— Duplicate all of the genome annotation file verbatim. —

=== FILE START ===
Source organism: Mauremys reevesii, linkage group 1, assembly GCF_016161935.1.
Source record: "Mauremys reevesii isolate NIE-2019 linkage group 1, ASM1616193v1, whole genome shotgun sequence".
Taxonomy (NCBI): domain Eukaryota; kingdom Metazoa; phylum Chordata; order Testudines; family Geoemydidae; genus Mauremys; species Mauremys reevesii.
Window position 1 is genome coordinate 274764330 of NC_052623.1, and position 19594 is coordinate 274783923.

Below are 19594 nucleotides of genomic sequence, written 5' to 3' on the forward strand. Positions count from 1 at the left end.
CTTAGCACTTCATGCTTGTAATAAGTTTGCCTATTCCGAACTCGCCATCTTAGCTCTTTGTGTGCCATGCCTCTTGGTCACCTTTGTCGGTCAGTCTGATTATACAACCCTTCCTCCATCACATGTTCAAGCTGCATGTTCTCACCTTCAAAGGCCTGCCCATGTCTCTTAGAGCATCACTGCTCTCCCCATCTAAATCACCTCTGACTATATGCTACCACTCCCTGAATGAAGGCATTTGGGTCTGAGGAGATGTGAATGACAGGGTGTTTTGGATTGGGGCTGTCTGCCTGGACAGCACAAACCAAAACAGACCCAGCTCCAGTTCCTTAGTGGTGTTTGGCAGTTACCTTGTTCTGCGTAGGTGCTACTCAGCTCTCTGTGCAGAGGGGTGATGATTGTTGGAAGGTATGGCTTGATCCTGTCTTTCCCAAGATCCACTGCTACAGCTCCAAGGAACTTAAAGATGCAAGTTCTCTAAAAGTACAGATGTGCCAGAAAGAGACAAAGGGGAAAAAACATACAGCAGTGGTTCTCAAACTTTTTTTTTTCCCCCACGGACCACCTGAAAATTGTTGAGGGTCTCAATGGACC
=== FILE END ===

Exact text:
Source organism: Mauremys reevesii, linkage group 1, assembly GCF_016161935.1.
Source record: "Mauremys reevesii isolate NIE-2019 linkage group 1, ASM1616193v1, whole genome shotgun sequence".
Taxonomy (NCBI): domain Eukaryota; kingdom Metazoa; phylum Chordata; order Testudines; family Geoemydidae; genus Mauremys; species Mauremys reevesii.
Window position 1 is genome coordinate 274764330 of NC_052623.1, and position 19594 is coordinate 274783923.

Below are 19594 nucleotides of genomic sequence, written 5' to 3' on the forward strand. Positions count from 1 at the left end.
CTTAGCACTTCATGCTTGTAATAAGTTTGCCTATTCCGAACTCGCCATCTTAGCTCTTTGTGTGCCATGCCTCTTGGTCACCTTTGTCGGTCAGTCTGATTATACAACCCTTCCTCCATCACATGTTCAAGCTGCATGTTCTCACCTTCAAAGGCCTGCCCATGTCTCTTAGAGCATCACTGCTCTCCCCATCTAAATCACCTCTGACTATATGCTACCACTCCCTGAATGAAGGCATTTGGGTCTGAGGAGATGTGAATGACAGGGTGTTTTGGATTGGGGCTGTCTGCCTGGACAGCACAAACCAAAACAGACCCAGCTCCAGTTCCTTAGTGGTGTTTGGCAGTTACCTTGTTCTGCGTAGGTGCTACTCAGCTCTCTGTGCAGAGGGGTGATGATTGTTGGAAGGTATGGCTTGATCCTGTCTTTCCCAAGATCCACTGCTACAGCTCCAAGGAACTTAAAGATGCAAGTTCTCTAAAAGTACAGATGTGCCAGAAAGAGACAAAGGGGAAAAAACATACAGCAGTGGTTCTCAAACTTTTTTTTTTCCCCCACGGACCACCTGAAAATTGTTGAGGGTCTCAATGGACC